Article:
GUIDED MEXICO BASS FISHING
So, when should you use a spinnerbait? OFTEN! Spinnerbaits are perfect for dark water including muddy waters or nighttime fishing as well as windy conditions. They’re also a great fit for covering water quickly and any scenario involving grouped-up bait. Finally, they’re highly effective for catching bass during the spawn.
Spinnerbaits are one of the most versatile types of baits that an angler can use when fishing for bass. There are several different presentations and techniques that one can use when fishing with a spinnerbait, such as:
1) Cast 'n Wind: This is probably the most common presentation used by most anglers. Simply cast the bait and reel it back in at a moderate retrieval rate which keeps the bait just under the water surface usually no deeper than 4 to 5 feet deep. This technique works well when an angler wants to cover a lot of water in a short time. It's both simple and very effective at times.
2) Slow Rolling: This presentation is used quite often when you want to fish deeper water areas, usually anywhere between 6 and 20 foot depths and sometimes even deeper. With this presentation, you want to try to keep the spinnerbait as close to the bottom as possible and bump or hit any possible structure that may be in the area you are fishing. With this presentation, simply cast your spinnerbait; and when it hits the water you can either let it sink or "countdown" the spinner-bait depending on depth, thereby letting the spinnerbait fall to the depth you want to cover. Then start your retrieve. Maintain a slow steady retrieve keeping the spinnerbait barely moving at all times.
3) Waking or Bulging: This presentation can be a little difficult when you first learn it. You simply cast to your targeted area and retrieve or reel the spinnerbait back just fast enough for the blade to create a "bulge" or "wake" just below the surface without actually skimming the top of the surface of the water. This presentation is a good pattern to use around submerged timber, rip-rap, fall-downs, vegetation, edges of drop offs, docks, and just about any type of structure when the bass are active.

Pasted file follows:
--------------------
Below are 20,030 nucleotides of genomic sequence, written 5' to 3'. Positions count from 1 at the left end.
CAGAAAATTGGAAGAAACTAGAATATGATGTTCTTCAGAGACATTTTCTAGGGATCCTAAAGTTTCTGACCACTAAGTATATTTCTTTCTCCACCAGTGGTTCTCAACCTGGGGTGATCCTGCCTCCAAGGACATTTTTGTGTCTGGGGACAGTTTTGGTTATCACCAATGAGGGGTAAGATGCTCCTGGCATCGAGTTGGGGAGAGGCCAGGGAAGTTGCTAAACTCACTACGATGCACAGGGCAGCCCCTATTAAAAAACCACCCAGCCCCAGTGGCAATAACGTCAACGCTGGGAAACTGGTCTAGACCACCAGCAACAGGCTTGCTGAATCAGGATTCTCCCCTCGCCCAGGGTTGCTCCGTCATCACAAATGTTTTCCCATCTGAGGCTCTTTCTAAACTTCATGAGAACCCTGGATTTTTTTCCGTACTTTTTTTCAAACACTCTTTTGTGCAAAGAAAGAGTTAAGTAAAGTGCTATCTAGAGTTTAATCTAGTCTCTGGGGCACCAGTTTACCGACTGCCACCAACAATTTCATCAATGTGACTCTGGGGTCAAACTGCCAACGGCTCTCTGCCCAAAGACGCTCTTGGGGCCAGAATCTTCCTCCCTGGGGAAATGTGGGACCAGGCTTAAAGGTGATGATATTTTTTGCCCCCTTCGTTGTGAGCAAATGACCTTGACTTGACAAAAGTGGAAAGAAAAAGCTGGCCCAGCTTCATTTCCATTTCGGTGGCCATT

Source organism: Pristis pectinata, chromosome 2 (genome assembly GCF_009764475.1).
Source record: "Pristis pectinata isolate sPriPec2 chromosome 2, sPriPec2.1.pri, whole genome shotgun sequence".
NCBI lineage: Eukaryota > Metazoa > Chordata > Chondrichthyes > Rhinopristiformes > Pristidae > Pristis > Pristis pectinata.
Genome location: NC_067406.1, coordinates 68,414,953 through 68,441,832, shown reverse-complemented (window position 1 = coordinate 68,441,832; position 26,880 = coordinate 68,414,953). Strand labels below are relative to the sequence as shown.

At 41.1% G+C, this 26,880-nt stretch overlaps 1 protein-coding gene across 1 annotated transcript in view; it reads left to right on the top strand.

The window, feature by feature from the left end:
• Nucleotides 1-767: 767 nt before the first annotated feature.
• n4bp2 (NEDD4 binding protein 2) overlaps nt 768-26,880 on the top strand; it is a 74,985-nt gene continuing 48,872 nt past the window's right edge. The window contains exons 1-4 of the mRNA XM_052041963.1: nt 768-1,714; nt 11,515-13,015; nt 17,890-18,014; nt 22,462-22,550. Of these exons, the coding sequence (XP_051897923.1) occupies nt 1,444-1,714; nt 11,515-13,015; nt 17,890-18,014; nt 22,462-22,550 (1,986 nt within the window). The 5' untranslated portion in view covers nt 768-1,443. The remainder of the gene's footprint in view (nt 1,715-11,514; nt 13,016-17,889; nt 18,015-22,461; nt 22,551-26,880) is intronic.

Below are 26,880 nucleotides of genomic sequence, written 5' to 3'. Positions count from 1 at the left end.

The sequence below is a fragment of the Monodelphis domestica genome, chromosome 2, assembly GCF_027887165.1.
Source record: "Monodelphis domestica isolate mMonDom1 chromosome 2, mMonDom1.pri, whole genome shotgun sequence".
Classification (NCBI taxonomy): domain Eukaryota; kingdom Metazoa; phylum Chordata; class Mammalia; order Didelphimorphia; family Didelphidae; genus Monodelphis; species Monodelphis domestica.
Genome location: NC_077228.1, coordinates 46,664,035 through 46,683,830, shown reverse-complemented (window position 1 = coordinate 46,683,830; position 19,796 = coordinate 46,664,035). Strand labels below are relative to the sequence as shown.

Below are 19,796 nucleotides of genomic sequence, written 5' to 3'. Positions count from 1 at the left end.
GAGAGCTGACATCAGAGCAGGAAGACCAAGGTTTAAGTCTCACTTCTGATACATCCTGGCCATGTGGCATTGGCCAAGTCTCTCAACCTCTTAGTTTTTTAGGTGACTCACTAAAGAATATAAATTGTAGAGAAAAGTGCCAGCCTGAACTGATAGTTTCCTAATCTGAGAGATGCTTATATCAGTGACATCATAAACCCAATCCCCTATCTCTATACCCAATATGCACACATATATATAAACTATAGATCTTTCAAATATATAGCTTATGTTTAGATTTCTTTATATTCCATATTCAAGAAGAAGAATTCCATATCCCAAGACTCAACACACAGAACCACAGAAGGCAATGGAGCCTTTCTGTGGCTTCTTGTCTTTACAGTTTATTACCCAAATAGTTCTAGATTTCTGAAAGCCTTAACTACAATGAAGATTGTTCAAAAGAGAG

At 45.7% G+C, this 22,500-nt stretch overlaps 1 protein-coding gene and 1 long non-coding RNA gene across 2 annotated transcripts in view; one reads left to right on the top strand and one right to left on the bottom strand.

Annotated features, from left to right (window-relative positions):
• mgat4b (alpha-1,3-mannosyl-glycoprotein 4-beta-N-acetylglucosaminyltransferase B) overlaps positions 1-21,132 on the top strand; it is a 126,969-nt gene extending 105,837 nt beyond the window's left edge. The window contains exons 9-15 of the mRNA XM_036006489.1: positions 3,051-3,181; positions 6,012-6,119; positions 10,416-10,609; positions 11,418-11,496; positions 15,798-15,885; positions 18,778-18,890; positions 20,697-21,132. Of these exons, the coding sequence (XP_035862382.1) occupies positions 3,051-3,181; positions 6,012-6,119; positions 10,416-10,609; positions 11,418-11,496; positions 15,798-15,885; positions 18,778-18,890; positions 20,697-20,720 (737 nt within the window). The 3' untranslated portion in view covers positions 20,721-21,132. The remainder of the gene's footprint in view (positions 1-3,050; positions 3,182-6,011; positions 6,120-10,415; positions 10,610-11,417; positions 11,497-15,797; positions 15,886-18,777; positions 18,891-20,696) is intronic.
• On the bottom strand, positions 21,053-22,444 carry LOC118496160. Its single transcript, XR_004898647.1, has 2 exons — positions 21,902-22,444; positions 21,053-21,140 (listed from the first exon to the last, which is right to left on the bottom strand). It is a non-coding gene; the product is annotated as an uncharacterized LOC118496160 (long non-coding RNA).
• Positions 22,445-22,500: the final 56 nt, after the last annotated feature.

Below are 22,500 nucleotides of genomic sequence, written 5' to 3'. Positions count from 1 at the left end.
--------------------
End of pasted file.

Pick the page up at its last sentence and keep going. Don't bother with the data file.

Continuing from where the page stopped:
4) Jig It: The presentation is very simple and the results can be very satisfactory! Jigging the spinnerbait is done simply by pitching the spinnerbait in a targeted area such as patches of open water in vegetation, space holes in structure, next to and in between pilings, in between rocks, etc. Let the spinnerbait drop to the bottom, lift your rod tip up and down two or three times, then let the spinnerbait settle to the bottom again.
5) Drag It: Simply work the spinner-bait as you would a plastic lizard or worm. Cast the spinnerbait and let it fall to the bottom. Reel or retrieve the slack out of your line, lift your rod tip slowly from about the 9 o’clock position to the 12 o’clock position (or straight up), reel in the slack and repeat this technique all the way back to the boat. Make sure you try to keep tension always on your bait for this technique.
6) Yo-Yo or Pump It: This technique can also be very effective at different times, especially in and around vegetation areas. Simply cast the spinnerbait to the targeted area, using more of a "slow roll" for a retrieve; but while on the retrieve, periodically make a quick lift of your rod tip after 5 or 6 winds on your reel, stop reeling and let the spinner-bait flutter back down towards the bottom until the slack is out of your line. Then repeat this process all the way back to the boat.
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